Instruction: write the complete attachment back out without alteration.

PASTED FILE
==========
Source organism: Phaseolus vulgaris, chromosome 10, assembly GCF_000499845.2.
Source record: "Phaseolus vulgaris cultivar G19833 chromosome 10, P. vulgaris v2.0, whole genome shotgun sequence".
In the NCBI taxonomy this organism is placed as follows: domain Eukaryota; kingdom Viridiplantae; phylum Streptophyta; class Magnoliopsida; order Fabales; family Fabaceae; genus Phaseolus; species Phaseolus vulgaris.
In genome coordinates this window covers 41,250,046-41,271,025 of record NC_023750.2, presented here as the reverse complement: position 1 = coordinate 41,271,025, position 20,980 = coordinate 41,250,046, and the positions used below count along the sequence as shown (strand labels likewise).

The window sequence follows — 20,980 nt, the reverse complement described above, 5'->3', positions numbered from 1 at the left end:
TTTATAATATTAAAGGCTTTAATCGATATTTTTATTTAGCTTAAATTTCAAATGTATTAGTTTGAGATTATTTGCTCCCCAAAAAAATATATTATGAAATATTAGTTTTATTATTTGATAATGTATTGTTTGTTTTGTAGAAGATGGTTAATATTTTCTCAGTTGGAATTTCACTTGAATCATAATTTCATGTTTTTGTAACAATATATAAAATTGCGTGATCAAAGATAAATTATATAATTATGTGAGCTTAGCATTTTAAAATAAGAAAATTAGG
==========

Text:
Source organism: Phaseolus vulgaris, chromosome 10, assembly GCF_000499845.2.
Source record: "Phaseolus vulgaris cultivar G19833 chromosome 10, P. vulgaris v2.0, whole genome shotgun sequence".
In the NCBI taxonomy this organism is placed as follows: domain Eukaryota; kingdom Viridiplantae; phylum Streptophyta; class Magnoliopsida; order Fabales; family Fabaceae; genus Phaseolus; species Phaseolus vulgaris.
In genome coordinates this window covers 41,250,046-41,271,025 of record NC_023750.2, presented here as the reverse complement: position 1 = coordinate 41,271,025, position 20,980 = coordinate 41,250,046, and the positions used below count along the sequence as shown (strand labels likewise).

The window sequence follows — 20,980 nt, the reverse complement described above, 5'->3', positions numbered from 1 at the left end:
TTTATAATATTAAAGGCTTTAATCGATATTTTTATTTAGCTTAAATTTCAAATGTATTAGTTTGAGATTATTTGCTCCCCAAAAAAATATATTATGAAATATTAGTTTTATTATTTGATAATGTATTGTTTGTTTTGTAGAAGATGGTTAATATTTTCTCAGTTGGAATTTCACTTGAATCATAATTTCATGTTTTTGTAACAATATATAAAATTGCGTGATCAAAGATAAATTATATAATTATGTGAGCTTAGCATTTTAAAATAAGAAAATTAGG